Mercedes' allegations of foul play by Ferrari expressed in the heat of the moment after Sunday's British Grand Prix didn't go down well with Scuderia boss Maurizio Arrivabene.
Kimi Raikkonen's collision with Lewis Hamilton at Silverstone, two races after Sebastian Vettel punted Valtteri Bottas out of the French Grand Prix, led Mercedes technical director James Allison to say that the red cars' actions must either be deliberate or the result of incompetence.
Vettel labeled the claims as "silly", insisting incidents happen when the racing is so close. But Arrivabene was outright shocked by Allisons's words, as conveyed by Mercedes team boss Toto Wolff.
"Who is incompetent? Kimi? Who is he to judge what the drivers are doing in the car?" the Scuderia boss told Sky Italia.
"If he really said something like that, he should be ashamed!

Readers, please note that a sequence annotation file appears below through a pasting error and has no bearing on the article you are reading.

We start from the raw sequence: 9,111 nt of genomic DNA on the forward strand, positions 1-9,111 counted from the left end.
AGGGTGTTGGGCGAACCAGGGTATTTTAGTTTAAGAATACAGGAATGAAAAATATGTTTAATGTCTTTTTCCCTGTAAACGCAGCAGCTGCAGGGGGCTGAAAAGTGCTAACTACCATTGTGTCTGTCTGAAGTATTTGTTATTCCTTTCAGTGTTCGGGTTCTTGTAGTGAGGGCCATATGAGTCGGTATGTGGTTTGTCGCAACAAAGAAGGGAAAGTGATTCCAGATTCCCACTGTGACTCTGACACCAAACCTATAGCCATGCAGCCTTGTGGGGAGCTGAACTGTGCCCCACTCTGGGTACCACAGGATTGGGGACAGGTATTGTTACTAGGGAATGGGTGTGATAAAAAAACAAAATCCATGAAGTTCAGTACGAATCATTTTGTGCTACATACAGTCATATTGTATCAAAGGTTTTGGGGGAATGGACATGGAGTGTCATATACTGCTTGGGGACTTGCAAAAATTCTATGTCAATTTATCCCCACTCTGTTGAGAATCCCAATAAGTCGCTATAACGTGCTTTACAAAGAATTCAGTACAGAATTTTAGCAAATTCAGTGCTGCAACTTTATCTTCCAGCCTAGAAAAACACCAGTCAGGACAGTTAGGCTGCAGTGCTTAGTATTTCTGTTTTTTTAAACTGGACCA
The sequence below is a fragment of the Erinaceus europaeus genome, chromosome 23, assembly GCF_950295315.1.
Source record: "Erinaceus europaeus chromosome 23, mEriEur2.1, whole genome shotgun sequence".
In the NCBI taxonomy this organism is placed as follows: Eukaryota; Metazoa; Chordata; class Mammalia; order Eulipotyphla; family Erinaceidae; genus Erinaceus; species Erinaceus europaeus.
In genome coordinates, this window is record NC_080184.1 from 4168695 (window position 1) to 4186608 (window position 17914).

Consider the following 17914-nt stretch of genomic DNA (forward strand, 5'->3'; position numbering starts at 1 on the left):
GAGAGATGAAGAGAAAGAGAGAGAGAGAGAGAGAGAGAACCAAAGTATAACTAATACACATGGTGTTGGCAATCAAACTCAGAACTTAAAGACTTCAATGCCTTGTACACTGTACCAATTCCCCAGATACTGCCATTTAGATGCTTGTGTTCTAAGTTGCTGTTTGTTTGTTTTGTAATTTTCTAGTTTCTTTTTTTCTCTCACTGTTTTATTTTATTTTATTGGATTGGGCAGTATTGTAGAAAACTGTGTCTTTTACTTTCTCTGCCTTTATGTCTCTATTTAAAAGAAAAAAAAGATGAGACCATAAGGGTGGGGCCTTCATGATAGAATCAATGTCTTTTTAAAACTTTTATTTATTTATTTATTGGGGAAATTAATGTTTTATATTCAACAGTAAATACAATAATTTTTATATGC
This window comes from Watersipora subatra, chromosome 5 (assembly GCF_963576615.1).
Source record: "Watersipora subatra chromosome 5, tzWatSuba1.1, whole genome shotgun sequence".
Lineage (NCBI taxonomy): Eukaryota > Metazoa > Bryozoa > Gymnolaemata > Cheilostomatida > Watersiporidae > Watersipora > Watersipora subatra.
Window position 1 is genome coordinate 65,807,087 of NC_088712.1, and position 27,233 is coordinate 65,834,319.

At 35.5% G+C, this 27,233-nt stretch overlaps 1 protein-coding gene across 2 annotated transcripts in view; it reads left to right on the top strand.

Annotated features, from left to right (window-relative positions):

"Allison worked at Maranello for many years, but now we are here in England teaching him to be a gentleman.
"I accept it from [Sky Italia pundit] Jacques Villeneuve because he was a driver. But this guy?"
Red Bull's Christian Horner says the rhetoric is a clear indication that tensions between the Mercedes and Ferrari are reaching a boiling point amid the teams' fierce world championship battle.
"When you have that growing tension, speculation is unavoidable when these incidents occur," he said.
"But I believe it's nothing more than a racing incident. I would be surprised if there was anything else or if Kimi is that kind of driver."
In the German camp, Valtteri Bottas who enjoyed a momentous scrap with Vettel in the closing stages of the race, also played down the incident and the accusations.
"We are always racing closely with Ferrari and there can always be contact," he said.
However, Mercedes team chairman Niki Lauda commented: "The accident was just unfair. It was the second time a Ferrari has hit us in the first corner. That's not funny."